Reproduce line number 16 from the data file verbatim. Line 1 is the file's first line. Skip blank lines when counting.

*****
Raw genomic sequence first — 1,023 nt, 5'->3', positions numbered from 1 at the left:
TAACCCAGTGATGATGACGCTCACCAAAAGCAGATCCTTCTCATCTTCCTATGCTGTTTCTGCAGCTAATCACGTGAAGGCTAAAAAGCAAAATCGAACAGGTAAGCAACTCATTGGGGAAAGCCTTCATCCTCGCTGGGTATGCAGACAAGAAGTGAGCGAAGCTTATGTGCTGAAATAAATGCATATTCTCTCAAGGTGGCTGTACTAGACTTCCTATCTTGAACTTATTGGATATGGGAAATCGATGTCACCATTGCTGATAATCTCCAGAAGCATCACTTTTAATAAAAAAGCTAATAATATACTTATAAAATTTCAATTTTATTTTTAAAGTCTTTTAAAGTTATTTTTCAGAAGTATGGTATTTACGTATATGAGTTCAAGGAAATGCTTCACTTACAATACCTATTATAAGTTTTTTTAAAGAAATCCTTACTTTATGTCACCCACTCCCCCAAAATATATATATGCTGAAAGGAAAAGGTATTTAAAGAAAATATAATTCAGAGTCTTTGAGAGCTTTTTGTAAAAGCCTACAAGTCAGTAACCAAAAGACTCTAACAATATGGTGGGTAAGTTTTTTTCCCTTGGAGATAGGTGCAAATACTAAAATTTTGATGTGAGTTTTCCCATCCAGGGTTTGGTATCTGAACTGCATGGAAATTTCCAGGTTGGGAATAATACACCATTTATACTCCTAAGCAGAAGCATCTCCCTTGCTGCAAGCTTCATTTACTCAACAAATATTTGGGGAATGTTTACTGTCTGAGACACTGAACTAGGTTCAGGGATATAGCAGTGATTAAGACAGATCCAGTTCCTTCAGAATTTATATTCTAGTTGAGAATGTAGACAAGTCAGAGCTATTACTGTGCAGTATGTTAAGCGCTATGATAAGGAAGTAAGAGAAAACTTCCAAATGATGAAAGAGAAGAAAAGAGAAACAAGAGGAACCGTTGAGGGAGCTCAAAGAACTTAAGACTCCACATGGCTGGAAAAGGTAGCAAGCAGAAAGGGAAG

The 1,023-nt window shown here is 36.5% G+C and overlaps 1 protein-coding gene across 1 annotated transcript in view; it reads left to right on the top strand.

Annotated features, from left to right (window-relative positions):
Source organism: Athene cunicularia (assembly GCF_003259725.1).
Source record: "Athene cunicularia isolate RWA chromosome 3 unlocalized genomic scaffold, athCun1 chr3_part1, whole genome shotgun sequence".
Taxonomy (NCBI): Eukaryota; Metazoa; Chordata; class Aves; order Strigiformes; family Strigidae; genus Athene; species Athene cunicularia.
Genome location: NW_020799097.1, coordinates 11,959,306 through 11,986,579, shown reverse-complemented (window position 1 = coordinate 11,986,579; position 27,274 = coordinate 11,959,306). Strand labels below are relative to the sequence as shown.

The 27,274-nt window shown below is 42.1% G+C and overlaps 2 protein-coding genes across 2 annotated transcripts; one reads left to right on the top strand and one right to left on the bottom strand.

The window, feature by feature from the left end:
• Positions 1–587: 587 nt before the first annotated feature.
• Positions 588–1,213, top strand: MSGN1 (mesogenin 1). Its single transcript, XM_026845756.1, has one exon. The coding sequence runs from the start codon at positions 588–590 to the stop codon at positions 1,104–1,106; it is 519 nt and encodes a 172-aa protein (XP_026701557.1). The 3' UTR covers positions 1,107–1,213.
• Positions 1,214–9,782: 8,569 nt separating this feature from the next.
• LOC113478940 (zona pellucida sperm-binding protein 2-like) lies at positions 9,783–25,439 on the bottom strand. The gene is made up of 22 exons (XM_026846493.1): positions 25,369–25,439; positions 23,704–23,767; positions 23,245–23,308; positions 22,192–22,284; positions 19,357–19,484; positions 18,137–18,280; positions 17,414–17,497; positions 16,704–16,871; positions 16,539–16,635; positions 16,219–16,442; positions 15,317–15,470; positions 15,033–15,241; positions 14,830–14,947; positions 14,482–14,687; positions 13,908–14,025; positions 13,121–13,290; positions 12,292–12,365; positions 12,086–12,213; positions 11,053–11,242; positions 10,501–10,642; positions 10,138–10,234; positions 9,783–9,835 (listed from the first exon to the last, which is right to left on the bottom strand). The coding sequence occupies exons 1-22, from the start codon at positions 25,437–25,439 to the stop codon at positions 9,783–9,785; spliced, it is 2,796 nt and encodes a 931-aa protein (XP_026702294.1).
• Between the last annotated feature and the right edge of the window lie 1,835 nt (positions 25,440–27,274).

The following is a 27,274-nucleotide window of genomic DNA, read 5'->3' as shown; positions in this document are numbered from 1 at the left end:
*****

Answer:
The following is a 27,274-nucleotide window of genomic DNA, read 5'->3' as shown; positions in this document are numbered from 1 at the left end: